The mythology of Romania is vast, varied and passionately adored by the country’s population. The stories often told in groups around campfires in the beginning, allowed the story-tellers and the audience to distance themselves from the real world of war, disease and natural disasters. Creativity seeps into every story told by the Romanians about their mythology and this gave birth to some truly remarkable myths. In this article, we’ll be exploring three of the myths that feature in the country’s huge catalogue of fictional stories and tales.
Jidovi – The Carpathian Giants
The stories of myths and legends of many countries talk of times long ago, before humans walked the earth when the world was ruled by giants. Although some people are more confident about this being true than others, one thing that is certain is that there are amazing, spell-binding stories about these bygone eras and Romania is no exception to this.
Described as one of the most beloved creatures from the folklore stories of Romania, Jidovi are talked about as being patient and kind beings that walk with huge strides through the hills. The people of Romania have done well to capture their presence and bring this through to modern day with their name being represented in various places such as the Jidovi Cave, the hill, or tombs of Jidovi. Additionally, there is Jidovina, a unique measurement that equates to several meters and represents the length of a giants step. Across Romania, you will encounter a myriad of places that look to encapsulate this story, with some people still staunchly believing in their existence.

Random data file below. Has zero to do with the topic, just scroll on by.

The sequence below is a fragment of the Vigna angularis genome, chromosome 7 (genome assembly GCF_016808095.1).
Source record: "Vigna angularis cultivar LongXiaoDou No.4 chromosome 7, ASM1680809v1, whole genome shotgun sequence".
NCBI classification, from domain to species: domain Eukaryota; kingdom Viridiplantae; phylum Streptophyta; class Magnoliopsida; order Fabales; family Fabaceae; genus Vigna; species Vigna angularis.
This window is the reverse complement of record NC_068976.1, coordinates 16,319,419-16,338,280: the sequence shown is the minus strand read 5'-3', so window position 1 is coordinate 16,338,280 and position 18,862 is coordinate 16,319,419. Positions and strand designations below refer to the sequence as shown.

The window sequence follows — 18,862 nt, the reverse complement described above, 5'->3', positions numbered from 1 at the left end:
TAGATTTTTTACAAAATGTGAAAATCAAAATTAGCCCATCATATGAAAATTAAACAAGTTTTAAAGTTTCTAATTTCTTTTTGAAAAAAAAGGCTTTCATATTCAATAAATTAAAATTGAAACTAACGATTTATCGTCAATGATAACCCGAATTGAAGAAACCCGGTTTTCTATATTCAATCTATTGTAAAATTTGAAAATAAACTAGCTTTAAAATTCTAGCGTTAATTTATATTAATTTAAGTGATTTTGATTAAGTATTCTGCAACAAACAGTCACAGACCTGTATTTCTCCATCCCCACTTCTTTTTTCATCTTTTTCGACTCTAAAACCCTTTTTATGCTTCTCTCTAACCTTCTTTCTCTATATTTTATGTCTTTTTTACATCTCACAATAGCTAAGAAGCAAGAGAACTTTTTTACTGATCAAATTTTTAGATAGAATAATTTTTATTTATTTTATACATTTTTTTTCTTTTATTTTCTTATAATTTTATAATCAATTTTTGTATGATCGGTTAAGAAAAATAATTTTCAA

The creatures were believed to live in caves and thick woods and respected the humans of the earth as they were seen as their successors and would soon be the next owners of the land, mountains and rivers. At the start of the 1900s, there were still a handful of people that claimed to have heard ‘real’ stories from their grandparents about the Jidovi who had seen them in person.
Zburatorul – The Lover From The Stars
Typically associated with being scary and Maleficent, mythical creatures of the night hold a reputation of not to be trifled with. However, there is one that stands alone called Zburatorul which means The One Who Flies; described as a handsome airman that torments the sleep of young girls and young wives, a true prince of the night.
Following Romanian mythology, the creature is characterised as the personification of the intense feelings of erotic desire and the longing for a man. The myth describes the man entering the house of the young woman as a shooting star and entering the bedroom in the shape of a truly handsome man. Their engagement takes place in a world of dreams that is so intense, it almost becomes a second reality, which leaves the woman exhausted and obsessively in love.
There are tales in old books of women who were consumed by the lust for this fictional being and would behave like lunatics by walking in the streets semi-dressed and barely conscious. Even in modern Romania, there are a handful of people in remote villages that recall the days of women being at the edge of losing their minds.
These beings are described as having the potential for both good and evil and are great sorcerers of storms and winds, masters of the lakes, mountains and caves. Illustrated as tall, red-haired men with bulging eyes and dressed in a white coat, a Solomonar always carries his magic book which is the source of his powers. Along with the book, he also carries a length of wood that is used for calling the winds and an iron axe for creating hail.
The mythological stories say that only baby boys born with a sign over its face and body can become a wizard of this type. Taken from his family by an elder Solomonar, the young boy is taken to the Solomonar School, located at the end of the earth and is trained for 20 years. After such training, the boy is left to create his own book of spells.
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